Swedegas, the owner of the gas grid in Sweden, conducted the first liquefied natural gas (LNG) bunkering operation at its new facility at the Port of Gothenburg.
Gothenburg-based shipping company Terntank was the very first operator to take on LNG at a new bunkering facility, said the Swedish owner and operator of the high-pressure gas grid.
Not only liquefied natural gas, LNG, but also liquefied biogas, LBG, it added.
“Being able to offer this unique opportunity represents a major breakthrough, not only in facilitating the transition to LNG, but also in gradually increasing the proportion of renewable gas,” said Johan Zettergren, Chief Executive of Swedegas, which owns and runs the facility.
The facility is the only one of its kind in Sweden, it claimed. Designed from the very outset to handle both LNG and LBG, which in terms of chemical composition are largely identical, makes the new facility flexible to meet the transition of the shipping sector.
“LNG is the first step. The ambition to increase the volume of biogas has taken a new turn, as this technology and related infrastructure work equally well for both gases,” said Tryggve Möller, CEO of Terntank Ship Management, which has invested in LNG-powered vessels chartered by NEOT. “We are delighted to be working with companies that are driving the industry forward and with a firm focus on promoting clean shipping."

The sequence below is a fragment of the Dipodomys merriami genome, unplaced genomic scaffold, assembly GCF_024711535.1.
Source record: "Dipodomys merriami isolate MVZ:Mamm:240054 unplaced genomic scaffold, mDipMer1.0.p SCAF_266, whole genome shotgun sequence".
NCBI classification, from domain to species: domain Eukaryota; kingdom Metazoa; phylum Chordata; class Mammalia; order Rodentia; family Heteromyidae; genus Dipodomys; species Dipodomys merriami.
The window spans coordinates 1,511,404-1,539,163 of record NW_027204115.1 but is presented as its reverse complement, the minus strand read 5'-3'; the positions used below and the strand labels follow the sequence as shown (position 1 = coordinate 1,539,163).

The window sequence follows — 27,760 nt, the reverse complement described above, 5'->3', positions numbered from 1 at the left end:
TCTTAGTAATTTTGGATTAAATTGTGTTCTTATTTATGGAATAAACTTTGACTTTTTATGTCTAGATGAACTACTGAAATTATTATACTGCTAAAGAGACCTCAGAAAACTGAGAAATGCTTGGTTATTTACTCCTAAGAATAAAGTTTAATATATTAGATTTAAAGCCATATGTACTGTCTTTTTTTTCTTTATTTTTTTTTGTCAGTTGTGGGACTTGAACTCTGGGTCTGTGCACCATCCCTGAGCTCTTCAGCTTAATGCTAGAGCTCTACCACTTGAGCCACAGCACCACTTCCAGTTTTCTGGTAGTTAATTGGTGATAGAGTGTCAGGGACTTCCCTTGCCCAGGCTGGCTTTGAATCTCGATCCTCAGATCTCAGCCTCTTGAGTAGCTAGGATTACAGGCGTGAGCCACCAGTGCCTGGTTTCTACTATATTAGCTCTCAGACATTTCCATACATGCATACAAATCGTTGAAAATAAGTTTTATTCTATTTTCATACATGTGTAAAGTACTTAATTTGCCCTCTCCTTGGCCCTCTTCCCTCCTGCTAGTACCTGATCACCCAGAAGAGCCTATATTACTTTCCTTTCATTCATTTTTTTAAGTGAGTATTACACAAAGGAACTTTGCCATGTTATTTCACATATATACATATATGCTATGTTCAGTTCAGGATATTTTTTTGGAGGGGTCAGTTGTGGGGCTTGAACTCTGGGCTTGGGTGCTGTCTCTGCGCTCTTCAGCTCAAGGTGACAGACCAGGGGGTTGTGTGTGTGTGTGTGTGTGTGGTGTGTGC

The LNG and LBG that was bunkered at the facility was supplied by the Norwegian company Barents NaturGass, which has long, solid experience of gas distribution.
“We are looking forward to being part of this unique concept where we can offer customers both LNG and LBG,” said Gudrun Rollefsen, CEO at Barents NaturGass.
The LBG was produced by FordonsGas at its facility in Lidköping north of Gothenburg.
“A green energy wave is gathering momentum in the marine sector, and we are looking forward to being part of this pioneering venture and continuing our close and fruitful collaboration,” said Emil Glimåker, FordonsGas Chief Executive.
The facility is the first in Sweden that allows tankers to bunker from a fixed pipeline as they load and discharge, reducing the turnaround time considerably.
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